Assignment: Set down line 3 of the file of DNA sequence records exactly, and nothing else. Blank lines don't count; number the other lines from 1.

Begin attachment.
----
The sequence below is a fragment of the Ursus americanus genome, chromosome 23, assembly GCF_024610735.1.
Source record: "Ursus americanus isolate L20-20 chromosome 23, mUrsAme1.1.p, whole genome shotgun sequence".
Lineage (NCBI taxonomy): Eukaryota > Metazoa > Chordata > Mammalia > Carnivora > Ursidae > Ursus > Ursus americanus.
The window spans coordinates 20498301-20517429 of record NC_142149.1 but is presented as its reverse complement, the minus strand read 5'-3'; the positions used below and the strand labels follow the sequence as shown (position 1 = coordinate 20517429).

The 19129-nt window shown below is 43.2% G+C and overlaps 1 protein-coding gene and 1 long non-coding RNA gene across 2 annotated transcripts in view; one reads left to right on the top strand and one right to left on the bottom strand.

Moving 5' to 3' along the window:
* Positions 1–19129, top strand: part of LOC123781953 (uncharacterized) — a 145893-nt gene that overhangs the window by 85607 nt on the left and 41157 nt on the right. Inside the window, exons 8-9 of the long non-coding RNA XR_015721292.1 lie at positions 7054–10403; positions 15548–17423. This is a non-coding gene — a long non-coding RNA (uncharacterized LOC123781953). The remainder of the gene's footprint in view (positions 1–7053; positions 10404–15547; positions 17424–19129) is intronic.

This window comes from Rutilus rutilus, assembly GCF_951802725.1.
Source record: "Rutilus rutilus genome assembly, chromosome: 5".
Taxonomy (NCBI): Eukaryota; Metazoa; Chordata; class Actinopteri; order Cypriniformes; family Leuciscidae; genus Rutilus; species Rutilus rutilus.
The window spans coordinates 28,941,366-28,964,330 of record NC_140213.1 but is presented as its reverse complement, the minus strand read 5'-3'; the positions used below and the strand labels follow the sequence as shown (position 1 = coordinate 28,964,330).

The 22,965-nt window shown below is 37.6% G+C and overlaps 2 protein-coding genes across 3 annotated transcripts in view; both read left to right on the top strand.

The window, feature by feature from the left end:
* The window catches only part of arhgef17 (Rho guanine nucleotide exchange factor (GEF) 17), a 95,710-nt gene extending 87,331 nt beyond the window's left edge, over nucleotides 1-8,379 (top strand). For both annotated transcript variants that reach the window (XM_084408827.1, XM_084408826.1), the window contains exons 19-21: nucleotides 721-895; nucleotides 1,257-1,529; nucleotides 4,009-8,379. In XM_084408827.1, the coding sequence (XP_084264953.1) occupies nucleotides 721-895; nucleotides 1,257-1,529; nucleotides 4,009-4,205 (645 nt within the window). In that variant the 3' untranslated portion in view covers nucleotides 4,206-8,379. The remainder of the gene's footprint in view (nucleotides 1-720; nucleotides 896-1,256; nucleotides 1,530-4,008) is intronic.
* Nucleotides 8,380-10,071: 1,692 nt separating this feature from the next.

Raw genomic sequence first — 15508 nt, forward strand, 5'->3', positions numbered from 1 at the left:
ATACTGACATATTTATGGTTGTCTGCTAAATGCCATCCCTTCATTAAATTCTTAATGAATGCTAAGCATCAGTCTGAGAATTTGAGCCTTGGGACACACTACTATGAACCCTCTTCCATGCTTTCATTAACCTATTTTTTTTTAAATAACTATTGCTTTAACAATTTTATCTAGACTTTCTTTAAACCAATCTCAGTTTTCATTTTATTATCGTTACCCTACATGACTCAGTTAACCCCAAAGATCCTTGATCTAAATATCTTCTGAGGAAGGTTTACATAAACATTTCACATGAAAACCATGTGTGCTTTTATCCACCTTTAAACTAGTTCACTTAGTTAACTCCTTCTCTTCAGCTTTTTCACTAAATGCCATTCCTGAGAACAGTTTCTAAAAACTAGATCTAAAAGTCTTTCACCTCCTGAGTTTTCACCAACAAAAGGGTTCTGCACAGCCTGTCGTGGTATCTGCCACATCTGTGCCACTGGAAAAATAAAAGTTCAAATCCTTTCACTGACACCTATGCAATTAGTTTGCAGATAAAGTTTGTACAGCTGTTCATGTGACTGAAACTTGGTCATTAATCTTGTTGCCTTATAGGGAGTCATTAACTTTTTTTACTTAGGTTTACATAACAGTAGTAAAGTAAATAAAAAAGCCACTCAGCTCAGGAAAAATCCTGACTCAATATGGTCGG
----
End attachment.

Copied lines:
Lineage (NCBI taxonomy): Eukaryota > Metazoa > Chordata > Mammalia > Carnivora > Ursidae > Ursus > Ursus americanus.